Osuna (Seville)

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Osuna (Seville)


Osuna is a town in the province of Seville and autonomous community of Andalusia. It has a population of around 18,000 and a surface area of 592 km².

Osuna’s origins date to circa 1000 BC, during the Tartessian era, when it is believed to have been called Urso. Occupied by the Romans, the town would have undergone substantial development during Al-Andalus, when it was known as Ûsuna.

Ferdinand III led the Christian conquest in 1240, and the town was later ceded to the Order of Calatrava. In 1562, the title of Duke of Osuna was awarded to the Téllez Girón family, who had been Count of Ureña until then.

By order of the Téllez Girón family, a vast construction programme was developed, which completely reshaped Osuna’s landscape. It was during this period that the Collegiate church and University were erected and around 20 churches, a convent and several hospitals were founded. The lesser nobility that grew in the shadow of the Girón family constructed monumental stately homes and palaces.


The Collegiate church, University and La Encarnación monastery dominate the town, and together with the Dukes of Osuna fortress palace, comprise the “ducal acropolis”.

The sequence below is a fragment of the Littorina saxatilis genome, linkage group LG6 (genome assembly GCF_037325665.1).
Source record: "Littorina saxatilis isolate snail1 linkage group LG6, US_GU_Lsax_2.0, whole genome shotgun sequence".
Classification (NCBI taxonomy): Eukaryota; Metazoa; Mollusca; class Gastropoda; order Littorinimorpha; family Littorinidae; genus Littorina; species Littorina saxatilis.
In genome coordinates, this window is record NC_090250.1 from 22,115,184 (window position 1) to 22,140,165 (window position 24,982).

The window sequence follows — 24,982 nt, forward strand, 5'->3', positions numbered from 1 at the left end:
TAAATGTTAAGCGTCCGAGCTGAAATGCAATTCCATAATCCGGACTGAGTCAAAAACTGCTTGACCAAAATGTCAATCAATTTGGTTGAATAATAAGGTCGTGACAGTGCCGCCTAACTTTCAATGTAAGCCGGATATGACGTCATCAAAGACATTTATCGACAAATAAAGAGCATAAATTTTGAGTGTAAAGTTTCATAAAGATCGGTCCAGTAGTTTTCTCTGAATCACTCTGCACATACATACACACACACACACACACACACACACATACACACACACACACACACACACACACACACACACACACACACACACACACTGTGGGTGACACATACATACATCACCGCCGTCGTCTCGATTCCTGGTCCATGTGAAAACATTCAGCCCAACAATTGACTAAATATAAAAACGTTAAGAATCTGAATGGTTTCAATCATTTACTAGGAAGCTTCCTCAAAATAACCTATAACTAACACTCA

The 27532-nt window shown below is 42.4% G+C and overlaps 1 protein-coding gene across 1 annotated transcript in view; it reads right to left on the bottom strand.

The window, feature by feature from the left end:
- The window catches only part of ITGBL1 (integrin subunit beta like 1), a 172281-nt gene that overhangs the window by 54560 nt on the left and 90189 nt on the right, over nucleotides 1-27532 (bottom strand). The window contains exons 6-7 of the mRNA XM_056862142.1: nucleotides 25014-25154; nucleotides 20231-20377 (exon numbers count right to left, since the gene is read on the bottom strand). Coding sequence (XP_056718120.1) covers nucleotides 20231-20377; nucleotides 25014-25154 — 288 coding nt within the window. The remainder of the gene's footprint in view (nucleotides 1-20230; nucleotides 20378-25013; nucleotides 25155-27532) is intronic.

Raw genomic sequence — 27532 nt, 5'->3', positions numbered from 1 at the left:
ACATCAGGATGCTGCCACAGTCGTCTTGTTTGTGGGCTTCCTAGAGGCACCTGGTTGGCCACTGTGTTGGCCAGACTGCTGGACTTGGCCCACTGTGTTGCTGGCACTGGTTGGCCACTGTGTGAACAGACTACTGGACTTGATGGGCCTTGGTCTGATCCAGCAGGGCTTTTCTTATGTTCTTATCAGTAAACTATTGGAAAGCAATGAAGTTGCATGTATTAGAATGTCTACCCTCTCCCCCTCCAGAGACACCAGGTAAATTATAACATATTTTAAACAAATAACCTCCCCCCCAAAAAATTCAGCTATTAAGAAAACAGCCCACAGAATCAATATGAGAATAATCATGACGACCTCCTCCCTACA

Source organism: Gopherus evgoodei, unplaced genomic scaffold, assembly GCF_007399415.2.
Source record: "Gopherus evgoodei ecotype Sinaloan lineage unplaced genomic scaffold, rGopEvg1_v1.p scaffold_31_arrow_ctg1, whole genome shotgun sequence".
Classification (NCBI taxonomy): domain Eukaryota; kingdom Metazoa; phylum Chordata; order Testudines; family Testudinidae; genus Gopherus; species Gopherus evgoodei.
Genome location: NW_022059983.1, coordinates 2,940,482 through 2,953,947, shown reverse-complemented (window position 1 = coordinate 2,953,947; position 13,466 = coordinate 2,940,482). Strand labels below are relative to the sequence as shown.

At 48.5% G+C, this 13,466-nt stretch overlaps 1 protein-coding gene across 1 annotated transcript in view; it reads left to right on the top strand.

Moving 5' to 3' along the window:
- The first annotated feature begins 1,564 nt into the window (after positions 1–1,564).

Traces of its rich Roman past can be observed in the theatre or the underground necropolis, known as “Las Cuevas” (the caves). Whitewashed streets, typical of Seville, are lined with palaces and stately homes, displaying the most elegant Andalusian Baroque.

The town’s religious architecture features the churches of La Victoria, La Consolación, San Agustín, San Carlos, El Carmen, Santo Domingo, El Espíritu Santo and the convent of La Concepción.

Civil architecture including the Torre del Agua tower, the oldest monument in Osuna, the Pósito granary, La Pastora arch, El Cabildo granary, the Palace of the Marqués de la Gomera and the town hall completes Osuna’s heritage.


The origins and evolution of Osuna’s Holy Week have been decisively influenced by the town’s privileged location halfway between Seville and Granada. To this end, the town’s expression of this celebration is the result of a series of influences from both cities.

The splendour of its Holy Week, which includes a mixture of art, colour and scents, is based on the impressive processions that pass through its streets and by its monuments creating a unique atmosphere.

The extraordinary sculptures that preside the processions are of incalculable value and include pieces by renowned sculptors such as Juan de Mesa, Vicente de Tena and José de Mora, among others.

The busiest day of all is undoubtedly Good Friday. The Jesus the Nazarene procession begins at daybreak and is escorted by a multitude of penitents, followed by the Dolorosa of the Servite Order. The two images meet on the esplanade in front of the Collegiate church and then, after a short pause, set off on the way back to their respective churches.